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Let $p$ be a prime number, such that $p\equiv 1\pmod 8.$ and $K=\mathbb Q(\sqrt p).$ Can Someone help me to prove this : $$\epsilon=a+b\sqrt p\hspace{4mm}a,b\in \mathbb Z\hspace{2mm}\text{is a fundamental unit of }\hspace{4mm} K\Rightarrow a\equiv 0\pmod 4\hspace{2mm} \text{and}\hspace{2mm} N_{K/\mathbb Q}(\epsilon)=-1.$$

Thank you.

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  • $\begingroup$ I think that you must us Pell's equation. $\endgroup$ – Med Jan 14 '14 at 16:38
  • $\begingroup$ What about $p = 17$ and $\epsilon = 4+ \sqrt{17}$? The norm fits, but $a \not \equiv 1 \bmod 4$. $\endgroup$ – benh Jan 14 '14 at 19:01
  • $\begingroup$ @user44319 They are inverses, so both generate the units up to a sign. I thought the convention was to choose the generator $>1$. Anyways, neither the one nor the other suffice the congruence $a \equiv 1 \bmod 4$. $\endgroup$ – benh Jan 14 '14 at 20:40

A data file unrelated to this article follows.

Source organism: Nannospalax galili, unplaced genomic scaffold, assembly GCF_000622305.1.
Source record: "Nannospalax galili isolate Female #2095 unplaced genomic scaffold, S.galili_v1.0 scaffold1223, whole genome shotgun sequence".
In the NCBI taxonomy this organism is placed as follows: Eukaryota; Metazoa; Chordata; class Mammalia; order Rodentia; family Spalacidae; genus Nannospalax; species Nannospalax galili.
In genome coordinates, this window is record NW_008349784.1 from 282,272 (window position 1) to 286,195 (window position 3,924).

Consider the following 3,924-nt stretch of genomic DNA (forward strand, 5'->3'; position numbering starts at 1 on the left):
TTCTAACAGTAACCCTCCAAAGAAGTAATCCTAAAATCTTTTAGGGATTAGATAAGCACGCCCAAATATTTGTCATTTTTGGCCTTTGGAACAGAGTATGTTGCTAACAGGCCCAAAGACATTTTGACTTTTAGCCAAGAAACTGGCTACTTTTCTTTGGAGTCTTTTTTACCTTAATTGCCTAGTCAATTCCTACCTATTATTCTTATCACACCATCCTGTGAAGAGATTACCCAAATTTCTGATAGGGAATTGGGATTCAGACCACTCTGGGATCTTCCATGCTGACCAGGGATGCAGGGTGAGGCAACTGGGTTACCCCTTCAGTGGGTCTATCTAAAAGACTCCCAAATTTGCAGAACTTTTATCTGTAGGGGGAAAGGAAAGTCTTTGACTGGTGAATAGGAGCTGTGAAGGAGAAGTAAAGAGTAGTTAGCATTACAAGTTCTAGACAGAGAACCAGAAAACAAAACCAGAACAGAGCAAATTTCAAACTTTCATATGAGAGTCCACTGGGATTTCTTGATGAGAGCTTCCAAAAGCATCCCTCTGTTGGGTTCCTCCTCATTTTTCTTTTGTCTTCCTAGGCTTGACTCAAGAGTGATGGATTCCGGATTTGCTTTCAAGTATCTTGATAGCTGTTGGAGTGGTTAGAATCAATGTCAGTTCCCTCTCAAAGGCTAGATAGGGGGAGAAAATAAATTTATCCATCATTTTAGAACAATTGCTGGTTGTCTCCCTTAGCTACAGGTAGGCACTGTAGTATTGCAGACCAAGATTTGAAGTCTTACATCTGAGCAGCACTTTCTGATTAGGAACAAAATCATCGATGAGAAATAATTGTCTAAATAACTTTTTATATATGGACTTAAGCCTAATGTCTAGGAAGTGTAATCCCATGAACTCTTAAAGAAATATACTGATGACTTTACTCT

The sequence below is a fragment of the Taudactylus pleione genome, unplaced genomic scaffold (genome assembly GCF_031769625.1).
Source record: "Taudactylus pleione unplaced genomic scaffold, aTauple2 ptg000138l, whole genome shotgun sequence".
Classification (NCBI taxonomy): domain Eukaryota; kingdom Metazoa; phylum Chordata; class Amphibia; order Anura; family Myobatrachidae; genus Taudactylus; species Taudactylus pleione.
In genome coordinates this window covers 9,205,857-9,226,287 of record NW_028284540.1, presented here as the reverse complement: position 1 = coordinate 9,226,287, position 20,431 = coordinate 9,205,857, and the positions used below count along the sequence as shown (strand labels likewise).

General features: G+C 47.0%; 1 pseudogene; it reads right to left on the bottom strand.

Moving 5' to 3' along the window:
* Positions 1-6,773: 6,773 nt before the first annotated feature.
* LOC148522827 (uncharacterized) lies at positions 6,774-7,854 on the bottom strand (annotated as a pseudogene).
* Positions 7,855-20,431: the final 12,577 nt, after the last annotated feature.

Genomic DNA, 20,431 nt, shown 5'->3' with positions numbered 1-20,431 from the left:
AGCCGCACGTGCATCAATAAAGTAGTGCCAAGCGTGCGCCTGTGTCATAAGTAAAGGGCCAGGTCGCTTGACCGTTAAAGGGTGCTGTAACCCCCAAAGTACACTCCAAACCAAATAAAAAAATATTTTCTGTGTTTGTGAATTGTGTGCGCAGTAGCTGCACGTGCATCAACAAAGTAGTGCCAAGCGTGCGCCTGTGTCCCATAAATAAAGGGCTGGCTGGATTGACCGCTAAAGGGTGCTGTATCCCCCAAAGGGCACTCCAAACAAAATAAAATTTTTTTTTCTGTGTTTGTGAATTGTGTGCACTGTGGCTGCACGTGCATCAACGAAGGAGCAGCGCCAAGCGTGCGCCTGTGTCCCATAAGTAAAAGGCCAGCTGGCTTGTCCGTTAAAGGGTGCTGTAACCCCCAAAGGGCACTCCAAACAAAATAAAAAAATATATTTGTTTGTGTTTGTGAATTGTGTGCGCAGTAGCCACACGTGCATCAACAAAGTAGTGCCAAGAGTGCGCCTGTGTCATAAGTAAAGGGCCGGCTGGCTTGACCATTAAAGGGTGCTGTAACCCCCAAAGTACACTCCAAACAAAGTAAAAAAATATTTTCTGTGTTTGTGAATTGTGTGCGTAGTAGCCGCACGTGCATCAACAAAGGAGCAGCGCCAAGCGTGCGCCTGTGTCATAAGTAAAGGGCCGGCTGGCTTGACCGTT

• $\begingroup$ @benh , is a typo, thanks. $\endgroup$ – Edgar Jan 14 '14 at 22:44
  • $\begingroup$ @Edgar what are $a$ and $b$ here? $\endgroup$ – Konstantin Ardakov Jan 14 '14 at 23:25
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See Exercise 16 of these notes for hints on how to find some $u,v \in \mathbb{Z}$ with $u^2 - pv^2 = -1$ (the condition $p \equiv 1 \mod 4$ is used there).

Now $u + v \sqrt{p} = \pm \epsilon^m$ for some $m \in \mathbb{Z}$. If $N_{K/\mathbb{Q}}(\epsilon) = 1$ then $-1 = N_{K/\mathbb{Q}}(u + v \sqrt{p}) = N_{K/\mathbb{Q}}(\pm \epsilon^m) = 1$, a contradiction.

So $N_{K/\mathbb{Q}}(\epsilon) = a^2 - pb^2 = -1$.

Since $p \equiv 1 \mod 8$, we can reduce this equation $\mod 8$ to get $a^2 \equiv b^2 - 1 \mod 8$.

The values of the left hand side can only be $0,1,4 \mod 8$. The values of the right hand side can only be $7,0,3 \mod 8$. The only overlap is $0$, so $a^2 \equiv 0 \mod 8$.

Therefore $a \equiv 0 \mod 4$.

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  • $\begingroup$ Konstantin thank you so much. $\endgroup$ – Edgar Jan 15 '14 at 3:03

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